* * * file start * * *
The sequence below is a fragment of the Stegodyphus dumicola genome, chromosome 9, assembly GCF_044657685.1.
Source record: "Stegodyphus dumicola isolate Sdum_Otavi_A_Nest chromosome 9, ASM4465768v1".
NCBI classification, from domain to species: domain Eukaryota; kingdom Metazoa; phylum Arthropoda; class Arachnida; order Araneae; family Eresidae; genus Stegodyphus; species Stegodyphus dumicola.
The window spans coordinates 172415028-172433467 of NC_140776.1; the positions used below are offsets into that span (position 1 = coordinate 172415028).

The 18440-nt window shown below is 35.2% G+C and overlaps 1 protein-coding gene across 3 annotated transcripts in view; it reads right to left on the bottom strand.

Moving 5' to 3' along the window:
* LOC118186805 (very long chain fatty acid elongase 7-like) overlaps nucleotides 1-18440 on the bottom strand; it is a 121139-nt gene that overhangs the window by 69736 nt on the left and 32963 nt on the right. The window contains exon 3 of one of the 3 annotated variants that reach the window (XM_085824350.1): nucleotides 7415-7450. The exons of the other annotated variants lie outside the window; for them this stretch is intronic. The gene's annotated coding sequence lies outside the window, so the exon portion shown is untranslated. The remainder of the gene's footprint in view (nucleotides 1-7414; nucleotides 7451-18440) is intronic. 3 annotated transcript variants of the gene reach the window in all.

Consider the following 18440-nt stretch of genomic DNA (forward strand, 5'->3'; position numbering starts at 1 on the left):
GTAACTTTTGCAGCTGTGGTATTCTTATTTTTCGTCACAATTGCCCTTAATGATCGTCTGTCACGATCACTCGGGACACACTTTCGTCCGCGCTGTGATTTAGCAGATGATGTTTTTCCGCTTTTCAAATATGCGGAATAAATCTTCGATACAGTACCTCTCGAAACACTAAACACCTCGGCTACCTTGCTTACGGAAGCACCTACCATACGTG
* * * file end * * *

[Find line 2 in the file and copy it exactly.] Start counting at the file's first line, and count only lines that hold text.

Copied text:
Source record: "Stegodyphus dumicola isolate Sdum_Otavi_A_Nest chromosome 9, ASM4465768v1".